First, the negative: it gives family and friends a means to cling to memories of the deceased, to keep some semblance of life and interaction long after the person has died. That could in some way be the opposite of embracing change and moving on fluidly. I'm inclined to believe that the lingering shrine or forum or whatever it should be called lends itself more to attachment than anything else.
Second, the positive: there could be endless catharsis through the postmortem postings. Community might be reinforced, the teachings of the person appreciated, bridges mended among the grieving survivors, etc.
It's tricky. And also interesting to imagine what it says about the preservation and perpetuation of an individual's actual essence and legacy.
This is from the lama Namkhai Norbu, talking about Tibetan Buddhist dance - but the content is relevant here:
“The dancing, grinning skeletons express a dynamic vision of death and transformation, unchanging inner essence transcending the constant mutations of externals. Meditation on the impermanence of all phenomena should lead to a joyful freedom from attachment, and not a morbid pessimism.”

Monica's picture

I think it's as simple as people on Facebook don't 'like' death because it seems kind of tacky to 'like' the fact that someone died. Facebook users have been petitioning for a 'dislike' button for a while now just for situations like this. That way we could offer commisserations or condolences when a friend looses their job or when someone posts an obituatary. It's not that people don't appreciate the post about the a death; we want to know those things and like the opportunity to remember those who've passed. We just don't 'like' the death itself.

Margaret Rader's picture

I'm a 74 year old woman and user of facebook, with which I have a love/hate relationship. My brother was late 60's when he found facebook and had a ball connecting with friends, old friends, and making new friends with young friends of his nephews and nieces.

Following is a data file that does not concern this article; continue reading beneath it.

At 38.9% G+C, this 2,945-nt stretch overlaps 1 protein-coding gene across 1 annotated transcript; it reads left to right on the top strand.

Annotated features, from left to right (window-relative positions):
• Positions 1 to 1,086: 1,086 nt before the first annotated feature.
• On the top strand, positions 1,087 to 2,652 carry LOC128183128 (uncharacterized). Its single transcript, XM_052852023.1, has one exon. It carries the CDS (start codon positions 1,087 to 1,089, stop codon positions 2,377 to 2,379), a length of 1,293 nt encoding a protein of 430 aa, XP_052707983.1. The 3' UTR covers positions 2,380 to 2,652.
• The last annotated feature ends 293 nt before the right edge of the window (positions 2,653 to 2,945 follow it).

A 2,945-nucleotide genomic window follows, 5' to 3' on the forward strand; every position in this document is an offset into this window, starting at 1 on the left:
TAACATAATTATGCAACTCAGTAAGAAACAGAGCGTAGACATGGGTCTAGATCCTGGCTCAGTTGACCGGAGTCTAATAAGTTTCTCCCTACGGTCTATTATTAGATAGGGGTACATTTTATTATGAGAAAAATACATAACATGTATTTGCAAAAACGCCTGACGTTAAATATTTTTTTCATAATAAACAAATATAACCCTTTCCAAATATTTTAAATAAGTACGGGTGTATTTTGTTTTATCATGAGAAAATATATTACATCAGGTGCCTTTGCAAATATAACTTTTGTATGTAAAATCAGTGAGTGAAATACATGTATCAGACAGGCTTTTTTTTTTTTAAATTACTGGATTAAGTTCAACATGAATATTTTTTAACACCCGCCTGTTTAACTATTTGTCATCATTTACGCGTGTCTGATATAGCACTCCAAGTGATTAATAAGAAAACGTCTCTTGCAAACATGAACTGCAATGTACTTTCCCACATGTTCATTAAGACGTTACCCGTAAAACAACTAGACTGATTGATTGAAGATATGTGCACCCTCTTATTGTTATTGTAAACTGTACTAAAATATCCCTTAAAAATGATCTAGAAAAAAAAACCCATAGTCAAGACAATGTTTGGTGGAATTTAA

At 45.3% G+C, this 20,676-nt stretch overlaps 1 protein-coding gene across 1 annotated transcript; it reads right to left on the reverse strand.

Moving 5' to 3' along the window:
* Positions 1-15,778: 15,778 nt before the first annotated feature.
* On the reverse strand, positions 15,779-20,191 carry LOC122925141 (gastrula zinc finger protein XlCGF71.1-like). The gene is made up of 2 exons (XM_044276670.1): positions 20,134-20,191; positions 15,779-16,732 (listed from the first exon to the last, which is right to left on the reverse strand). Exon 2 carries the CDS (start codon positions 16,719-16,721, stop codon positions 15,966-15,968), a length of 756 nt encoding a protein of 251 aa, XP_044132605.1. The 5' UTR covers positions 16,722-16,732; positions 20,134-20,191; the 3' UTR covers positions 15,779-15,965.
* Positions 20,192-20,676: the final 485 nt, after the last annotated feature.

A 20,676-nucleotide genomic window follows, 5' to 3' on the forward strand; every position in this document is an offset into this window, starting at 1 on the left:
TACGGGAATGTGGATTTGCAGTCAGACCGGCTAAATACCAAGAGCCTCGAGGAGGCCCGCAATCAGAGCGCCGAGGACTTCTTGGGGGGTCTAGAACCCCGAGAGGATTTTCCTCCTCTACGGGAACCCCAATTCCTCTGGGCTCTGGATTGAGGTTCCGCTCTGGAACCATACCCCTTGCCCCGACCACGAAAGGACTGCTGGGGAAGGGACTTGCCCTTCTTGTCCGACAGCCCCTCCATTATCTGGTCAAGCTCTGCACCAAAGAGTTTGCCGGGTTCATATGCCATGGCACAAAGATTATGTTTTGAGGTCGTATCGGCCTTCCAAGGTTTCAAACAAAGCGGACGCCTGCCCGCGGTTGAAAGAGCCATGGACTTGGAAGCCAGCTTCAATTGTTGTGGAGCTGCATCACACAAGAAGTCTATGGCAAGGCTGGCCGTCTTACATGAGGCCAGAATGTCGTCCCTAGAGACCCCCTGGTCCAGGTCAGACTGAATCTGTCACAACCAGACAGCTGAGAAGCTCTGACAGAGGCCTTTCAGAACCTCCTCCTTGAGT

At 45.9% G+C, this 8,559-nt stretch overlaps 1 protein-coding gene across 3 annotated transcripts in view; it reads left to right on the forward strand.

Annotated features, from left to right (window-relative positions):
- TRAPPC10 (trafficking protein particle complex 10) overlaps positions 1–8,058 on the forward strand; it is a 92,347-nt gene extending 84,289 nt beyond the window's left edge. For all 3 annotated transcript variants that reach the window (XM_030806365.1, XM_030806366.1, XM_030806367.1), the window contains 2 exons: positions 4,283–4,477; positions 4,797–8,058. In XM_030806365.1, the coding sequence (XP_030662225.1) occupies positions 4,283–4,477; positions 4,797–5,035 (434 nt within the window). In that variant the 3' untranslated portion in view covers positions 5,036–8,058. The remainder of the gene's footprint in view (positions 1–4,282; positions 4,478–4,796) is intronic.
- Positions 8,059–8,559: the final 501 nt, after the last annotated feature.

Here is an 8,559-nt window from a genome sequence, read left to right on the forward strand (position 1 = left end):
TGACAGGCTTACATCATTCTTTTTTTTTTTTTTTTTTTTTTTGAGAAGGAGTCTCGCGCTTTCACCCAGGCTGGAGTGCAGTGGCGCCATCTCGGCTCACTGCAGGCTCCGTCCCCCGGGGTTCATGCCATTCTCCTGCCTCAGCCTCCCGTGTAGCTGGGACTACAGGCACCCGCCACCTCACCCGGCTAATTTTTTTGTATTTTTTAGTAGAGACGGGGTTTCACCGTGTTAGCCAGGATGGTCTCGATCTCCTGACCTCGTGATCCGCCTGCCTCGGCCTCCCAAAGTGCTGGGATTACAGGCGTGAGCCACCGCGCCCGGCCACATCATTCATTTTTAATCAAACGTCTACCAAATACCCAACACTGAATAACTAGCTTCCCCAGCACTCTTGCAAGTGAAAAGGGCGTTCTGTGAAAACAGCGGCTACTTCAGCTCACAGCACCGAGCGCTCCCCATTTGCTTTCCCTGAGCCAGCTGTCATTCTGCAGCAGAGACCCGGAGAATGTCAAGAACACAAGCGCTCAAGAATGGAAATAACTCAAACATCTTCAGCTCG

When he died unexpectedly, hiking solo in the Olympics, his facebook wall became a precious place to post messages to him and about him, photos, poems. It allowed us to get in touch with his many friends that we didn't know. His profile is still up and people still occasionally post something about him on it. It's a precious thing. I don't know how long fb will leave it there, but I like the idea that he continues in his odd, virtual way in a place that, for now, we can always find him.

Margaret Rader

Nathan Lustig's picture

Michael,

I think you're right about many parts Facebook for most people, but it's important to think about other types of digital assets. Almost everything that used to be physical is now digital.

For example, when my Grandma passed away, my two favorite things that I inherited were all of her slides from her many trips to countries around the world and a handwritten recipe book that she used during her life. It was amazing to look at her pictures from her life, especially the ones from the early 1900s.

I digitized many of her slides/pictures and my mom made the recipe book into an annotated digital slide show. She also scanned in all of our family pictures.

I know that my brother and I want to have these photos to be able to show to our children (assuming we have them!) and it's important to me to know that I'll be able to access them in case something happens to someone in my family or to me.

I'm the cofounder of Entrustet.com, a company that helps you make a list of important digital assets and then transfer or delete them after you pass away, so I read lots of aritcles about this subject. Thanks for bringing out a new, interesting perspective to this subject.

Nathan Lustig
coufounder, entrustet.com

Jason White Black Superman's picture

Keep up the Good Work!!!

John's picture

Not sure about death on Facebook. Don't use it myself. Too much about too little.

But I liked Gehlek Rimpoche's quote. A very useful reminder. I needed that little motivator.

Thanks.